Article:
The application and use of robots in various areas of human life have been growing since the advent of robotics, and as a result, an increasing number of collaboration tasks are taking place. During a collaboration, humans and robots typically interact through a physical medium and it is likely that as more interactions occur, the possibility for humans to experience pain will increase. It is therefore of primary importance that robots should be capable of understanding the human concept of pain and to react to that understanding. However, studies reveal that the concept of human pain is strongly related to the complex structure of the human nervous system and the concept of Mind which includes concepts of Self-Awareness and Consciousness. Thus, developing an appropriate concept of pain for robots must incorporate the concepts of Self-Awareness and Consciousness.
Our approach is firstly to acquire an appropriate concept of self-awareness as the basis for a robot framework. Secondly, it is to develop an internal capability for a framework for the internal state of the mechanism by inferring information captured through internal and external perceptions. Thirdly, to conceptualise an artificially created pain classification in the form of synthetic pain which mimics the human concept of pain. Fourthly, to demonstrate the implementation of synthetic pain activation on top of the robot framework, using a reasoning approach in relation to past, current and future predicted conditions. Lastly, our aim is to develop and demonstrate an empathy function as a counter action to the kinds of synthetic pain being generated.
The framework allows robots to develop "self-consciousness" by focusing attention on two primary levels of self, namely subjective and objective. Once implemented, we report the results and provide insights from novel experiments designed to measure whether a robot is capable of shifting its "self-consciousness" using information obtained from exteroceptive and proprioceptive sensory perceptions. We consider whether the framework can support reasoning skills that allow the robot to predict and generate an accurate "pain" acknowledgement, and at the same time, develop appropriate counter responses.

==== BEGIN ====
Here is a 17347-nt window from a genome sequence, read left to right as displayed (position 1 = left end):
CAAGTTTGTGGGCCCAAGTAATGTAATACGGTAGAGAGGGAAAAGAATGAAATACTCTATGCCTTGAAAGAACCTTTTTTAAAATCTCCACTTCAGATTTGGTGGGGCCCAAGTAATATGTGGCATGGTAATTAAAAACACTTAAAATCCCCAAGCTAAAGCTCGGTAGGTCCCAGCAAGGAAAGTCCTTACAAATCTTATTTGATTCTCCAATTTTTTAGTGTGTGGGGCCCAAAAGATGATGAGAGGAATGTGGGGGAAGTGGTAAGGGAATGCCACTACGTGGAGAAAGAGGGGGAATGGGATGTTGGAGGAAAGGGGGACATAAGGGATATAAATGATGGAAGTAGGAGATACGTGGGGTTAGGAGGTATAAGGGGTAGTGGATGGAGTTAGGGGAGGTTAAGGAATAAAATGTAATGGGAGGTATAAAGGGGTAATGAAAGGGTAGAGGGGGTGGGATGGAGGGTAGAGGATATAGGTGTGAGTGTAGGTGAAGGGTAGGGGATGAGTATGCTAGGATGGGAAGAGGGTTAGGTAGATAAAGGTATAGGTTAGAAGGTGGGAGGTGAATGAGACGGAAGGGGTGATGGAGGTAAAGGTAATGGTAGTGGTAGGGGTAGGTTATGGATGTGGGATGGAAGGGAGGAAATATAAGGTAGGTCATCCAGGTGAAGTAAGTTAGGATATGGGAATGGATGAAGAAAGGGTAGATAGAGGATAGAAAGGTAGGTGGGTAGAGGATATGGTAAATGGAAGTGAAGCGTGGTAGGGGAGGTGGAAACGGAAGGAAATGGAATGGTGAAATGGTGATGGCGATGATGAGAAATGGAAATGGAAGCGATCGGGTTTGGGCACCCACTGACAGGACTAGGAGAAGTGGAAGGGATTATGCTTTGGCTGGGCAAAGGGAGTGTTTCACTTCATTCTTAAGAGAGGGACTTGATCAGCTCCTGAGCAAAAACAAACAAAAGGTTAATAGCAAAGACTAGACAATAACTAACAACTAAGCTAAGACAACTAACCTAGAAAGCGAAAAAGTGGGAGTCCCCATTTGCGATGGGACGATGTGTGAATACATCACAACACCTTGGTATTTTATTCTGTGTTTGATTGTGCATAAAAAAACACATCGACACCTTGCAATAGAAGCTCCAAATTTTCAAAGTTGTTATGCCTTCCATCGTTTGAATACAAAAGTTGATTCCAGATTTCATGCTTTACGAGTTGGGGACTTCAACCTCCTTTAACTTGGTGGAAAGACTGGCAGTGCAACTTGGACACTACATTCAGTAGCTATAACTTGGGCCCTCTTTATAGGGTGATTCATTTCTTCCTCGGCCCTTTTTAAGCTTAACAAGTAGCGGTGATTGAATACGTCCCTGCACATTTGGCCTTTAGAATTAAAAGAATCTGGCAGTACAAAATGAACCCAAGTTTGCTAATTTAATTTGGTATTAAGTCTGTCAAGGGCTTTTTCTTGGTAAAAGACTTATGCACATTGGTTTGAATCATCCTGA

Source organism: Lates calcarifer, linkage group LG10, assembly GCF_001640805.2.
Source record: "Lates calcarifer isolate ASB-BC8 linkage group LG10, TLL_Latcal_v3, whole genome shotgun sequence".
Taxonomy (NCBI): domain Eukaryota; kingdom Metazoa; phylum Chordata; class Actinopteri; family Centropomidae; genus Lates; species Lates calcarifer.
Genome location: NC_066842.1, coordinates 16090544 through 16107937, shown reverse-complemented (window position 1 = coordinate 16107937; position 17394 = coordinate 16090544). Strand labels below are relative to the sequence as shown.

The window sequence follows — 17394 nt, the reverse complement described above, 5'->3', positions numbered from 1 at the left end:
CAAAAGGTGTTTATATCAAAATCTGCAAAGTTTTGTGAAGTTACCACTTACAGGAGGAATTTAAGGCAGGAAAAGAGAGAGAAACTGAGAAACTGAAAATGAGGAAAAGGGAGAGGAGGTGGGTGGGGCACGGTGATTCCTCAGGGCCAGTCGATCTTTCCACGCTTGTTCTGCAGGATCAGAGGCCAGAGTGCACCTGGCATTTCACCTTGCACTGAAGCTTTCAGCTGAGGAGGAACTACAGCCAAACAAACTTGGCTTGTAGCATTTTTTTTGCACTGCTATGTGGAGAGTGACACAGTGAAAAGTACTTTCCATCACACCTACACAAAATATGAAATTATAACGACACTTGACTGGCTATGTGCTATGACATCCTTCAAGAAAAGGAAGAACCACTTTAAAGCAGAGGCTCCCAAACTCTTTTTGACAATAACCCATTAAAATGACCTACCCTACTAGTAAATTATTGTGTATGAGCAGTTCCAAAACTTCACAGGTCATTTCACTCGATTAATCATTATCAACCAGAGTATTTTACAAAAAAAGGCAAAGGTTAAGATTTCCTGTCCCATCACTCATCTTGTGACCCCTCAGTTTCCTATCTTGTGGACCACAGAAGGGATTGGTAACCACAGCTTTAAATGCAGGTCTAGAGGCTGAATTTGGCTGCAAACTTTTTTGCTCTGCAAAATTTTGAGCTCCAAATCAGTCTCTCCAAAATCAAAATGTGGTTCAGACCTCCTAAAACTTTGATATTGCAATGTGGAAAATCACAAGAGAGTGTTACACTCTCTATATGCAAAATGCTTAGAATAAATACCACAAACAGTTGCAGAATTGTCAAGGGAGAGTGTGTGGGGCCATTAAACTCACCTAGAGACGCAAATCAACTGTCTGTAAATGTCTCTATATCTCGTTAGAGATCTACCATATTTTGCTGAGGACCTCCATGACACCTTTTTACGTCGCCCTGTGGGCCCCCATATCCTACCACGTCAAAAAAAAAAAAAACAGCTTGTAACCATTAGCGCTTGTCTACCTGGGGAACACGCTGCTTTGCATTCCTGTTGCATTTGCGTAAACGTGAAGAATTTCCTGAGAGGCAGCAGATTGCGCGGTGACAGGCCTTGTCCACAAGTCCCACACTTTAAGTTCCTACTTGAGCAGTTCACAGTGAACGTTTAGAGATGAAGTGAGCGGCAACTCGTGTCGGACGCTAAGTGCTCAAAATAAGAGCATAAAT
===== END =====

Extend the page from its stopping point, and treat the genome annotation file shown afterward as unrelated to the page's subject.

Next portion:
Our experiments are designed to evaluate synthetic pain classification, and the results show that the robot is aware of its internal state through the ability to predict its joint motion and produce appropriate artificial pain generation. The robot is also capable of alerting humans when a task will generate artificial pain, and if this fails, the robot can take considerable preventive actions through joint stiffness adjustment. In addition, an experiment scenario also includes the projection of another robot as an object of observation into an observer robot. The main condition to be met for this scenario is that the two robots must share a similar shoulder structure. The results suggest that the observer robot is capable of reacting to any detected synthetic pain occurring in the other robot, which is captured through visual perception. We find that integrating this awareness conceptualisation into a robot architecture will enhance the robot’s performance, and at the same time, develop a self-awareness capability which is highly advantageous in human-robot interaction.
Building on this implementation and proof-of-concept work, future research will extend the pain acknowledgement and responses by integrating sensor data across more than one sensor using more sophisticated sensory mechanisms. In addition, the reasoning will be developed further by utilising and comparing the performance with different learning approaches and different collaboration tasks. The evaluation concept also needs to be extended to incorporate human-centred experiments. A major possible application of the proposal to be put forward in this thesis is in the area of assistive care robots, particularly robots which are used for the purpose of shoulder therapy.